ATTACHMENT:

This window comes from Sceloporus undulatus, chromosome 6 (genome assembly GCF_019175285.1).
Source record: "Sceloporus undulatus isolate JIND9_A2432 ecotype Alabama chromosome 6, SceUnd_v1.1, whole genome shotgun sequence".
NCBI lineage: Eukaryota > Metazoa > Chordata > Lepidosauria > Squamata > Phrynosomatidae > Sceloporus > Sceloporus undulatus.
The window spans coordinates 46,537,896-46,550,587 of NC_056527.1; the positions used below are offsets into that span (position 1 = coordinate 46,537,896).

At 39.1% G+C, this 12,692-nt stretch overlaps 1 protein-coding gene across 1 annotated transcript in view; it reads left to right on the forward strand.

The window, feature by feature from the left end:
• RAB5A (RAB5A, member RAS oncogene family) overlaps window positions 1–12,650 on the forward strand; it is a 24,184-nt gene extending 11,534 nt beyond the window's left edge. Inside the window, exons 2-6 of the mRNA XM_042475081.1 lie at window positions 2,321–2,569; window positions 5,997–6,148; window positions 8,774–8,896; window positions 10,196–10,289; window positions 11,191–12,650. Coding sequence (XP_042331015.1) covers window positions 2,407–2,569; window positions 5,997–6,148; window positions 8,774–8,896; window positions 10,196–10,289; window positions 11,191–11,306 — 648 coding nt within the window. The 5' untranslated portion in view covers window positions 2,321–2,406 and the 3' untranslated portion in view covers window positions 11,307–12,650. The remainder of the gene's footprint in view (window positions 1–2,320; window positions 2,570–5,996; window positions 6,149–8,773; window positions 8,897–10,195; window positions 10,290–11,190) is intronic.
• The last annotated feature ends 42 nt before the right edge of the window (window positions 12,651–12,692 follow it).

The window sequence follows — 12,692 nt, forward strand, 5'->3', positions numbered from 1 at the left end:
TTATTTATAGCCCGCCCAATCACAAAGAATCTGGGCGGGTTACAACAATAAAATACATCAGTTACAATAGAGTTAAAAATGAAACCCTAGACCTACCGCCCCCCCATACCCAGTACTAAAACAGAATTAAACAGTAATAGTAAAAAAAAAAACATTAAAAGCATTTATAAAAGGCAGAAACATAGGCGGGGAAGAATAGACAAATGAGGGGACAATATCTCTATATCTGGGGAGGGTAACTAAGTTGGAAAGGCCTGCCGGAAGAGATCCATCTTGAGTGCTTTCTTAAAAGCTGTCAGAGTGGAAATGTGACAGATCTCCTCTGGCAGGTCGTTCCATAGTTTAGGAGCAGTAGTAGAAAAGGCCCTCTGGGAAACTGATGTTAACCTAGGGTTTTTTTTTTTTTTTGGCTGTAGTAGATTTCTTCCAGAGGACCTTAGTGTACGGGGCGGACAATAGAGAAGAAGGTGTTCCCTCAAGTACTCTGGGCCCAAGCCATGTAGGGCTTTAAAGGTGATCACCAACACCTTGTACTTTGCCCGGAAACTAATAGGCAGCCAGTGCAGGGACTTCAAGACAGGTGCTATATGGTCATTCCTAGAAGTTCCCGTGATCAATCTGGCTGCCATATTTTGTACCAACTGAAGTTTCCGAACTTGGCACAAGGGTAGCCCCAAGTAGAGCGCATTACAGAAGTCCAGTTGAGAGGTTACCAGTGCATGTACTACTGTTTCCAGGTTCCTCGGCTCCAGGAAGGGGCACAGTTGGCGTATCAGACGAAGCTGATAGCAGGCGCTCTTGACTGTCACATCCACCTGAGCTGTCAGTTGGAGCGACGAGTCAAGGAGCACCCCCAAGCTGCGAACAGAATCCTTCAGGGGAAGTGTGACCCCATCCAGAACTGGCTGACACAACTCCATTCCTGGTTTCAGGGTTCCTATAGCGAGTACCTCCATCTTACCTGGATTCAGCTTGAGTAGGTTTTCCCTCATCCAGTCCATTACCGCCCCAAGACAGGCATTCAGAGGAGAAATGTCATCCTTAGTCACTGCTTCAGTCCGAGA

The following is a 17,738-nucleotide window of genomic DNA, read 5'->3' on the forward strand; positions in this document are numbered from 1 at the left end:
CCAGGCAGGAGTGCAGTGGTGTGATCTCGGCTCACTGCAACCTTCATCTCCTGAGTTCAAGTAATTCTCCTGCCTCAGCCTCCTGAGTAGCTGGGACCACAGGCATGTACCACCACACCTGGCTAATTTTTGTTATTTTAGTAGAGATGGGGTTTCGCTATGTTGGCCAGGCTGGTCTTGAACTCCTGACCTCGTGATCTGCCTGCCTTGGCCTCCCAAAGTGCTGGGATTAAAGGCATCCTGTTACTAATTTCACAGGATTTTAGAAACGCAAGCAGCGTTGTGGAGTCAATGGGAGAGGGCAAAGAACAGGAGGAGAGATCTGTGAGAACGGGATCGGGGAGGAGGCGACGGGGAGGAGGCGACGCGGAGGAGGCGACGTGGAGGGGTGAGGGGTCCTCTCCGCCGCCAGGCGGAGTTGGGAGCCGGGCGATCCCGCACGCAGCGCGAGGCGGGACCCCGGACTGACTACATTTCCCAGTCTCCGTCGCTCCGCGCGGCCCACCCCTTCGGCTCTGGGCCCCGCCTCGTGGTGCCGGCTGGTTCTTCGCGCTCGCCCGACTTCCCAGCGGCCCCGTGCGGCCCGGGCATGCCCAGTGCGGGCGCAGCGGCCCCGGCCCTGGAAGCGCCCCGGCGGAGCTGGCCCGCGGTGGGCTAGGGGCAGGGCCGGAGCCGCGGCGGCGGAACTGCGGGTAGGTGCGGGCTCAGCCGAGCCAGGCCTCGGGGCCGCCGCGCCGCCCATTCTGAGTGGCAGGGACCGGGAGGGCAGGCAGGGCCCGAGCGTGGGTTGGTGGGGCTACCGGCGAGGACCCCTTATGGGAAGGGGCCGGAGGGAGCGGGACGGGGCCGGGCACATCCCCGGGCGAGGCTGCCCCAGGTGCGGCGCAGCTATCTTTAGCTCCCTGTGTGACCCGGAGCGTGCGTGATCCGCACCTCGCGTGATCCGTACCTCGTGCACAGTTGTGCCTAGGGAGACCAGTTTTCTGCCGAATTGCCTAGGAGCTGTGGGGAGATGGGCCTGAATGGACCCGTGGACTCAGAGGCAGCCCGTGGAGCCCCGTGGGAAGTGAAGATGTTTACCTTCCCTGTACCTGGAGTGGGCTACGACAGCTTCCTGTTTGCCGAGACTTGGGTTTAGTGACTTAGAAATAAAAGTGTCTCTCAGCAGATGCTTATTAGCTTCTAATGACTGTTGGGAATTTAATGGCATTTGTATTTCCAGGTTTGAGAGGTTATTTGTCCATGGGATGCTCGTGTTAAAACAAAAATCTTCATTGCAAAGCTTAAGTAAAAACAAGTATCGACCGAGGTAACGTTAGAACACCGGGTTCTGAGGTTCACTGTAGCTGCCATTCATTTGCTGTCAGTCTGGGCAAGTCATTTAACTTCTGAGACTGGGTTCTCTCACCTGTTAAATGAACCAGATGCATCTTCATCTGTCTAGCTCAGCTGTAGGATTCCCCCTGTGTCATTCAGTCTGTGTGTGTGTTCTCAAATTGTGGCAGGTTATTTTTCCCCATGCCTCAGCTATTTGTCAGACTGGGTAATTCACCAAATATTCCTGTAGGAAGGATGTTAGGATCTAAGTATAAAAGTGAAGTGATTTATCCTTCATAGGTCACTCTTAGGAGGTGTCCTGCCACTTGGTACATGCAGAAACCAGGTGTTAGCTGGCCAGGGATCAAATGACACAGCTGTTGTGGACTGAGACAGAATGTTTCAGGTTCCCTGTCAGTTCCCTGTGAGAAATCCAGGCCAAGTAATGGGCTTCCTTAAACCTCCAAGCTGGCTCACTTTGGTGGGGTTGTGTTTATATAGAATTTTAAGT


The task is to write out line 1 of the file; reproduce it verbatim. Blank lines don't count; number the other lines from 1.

This window comes from Sceloporus undulatus, chromosome 6 (genome assembly GCF_019175285.1).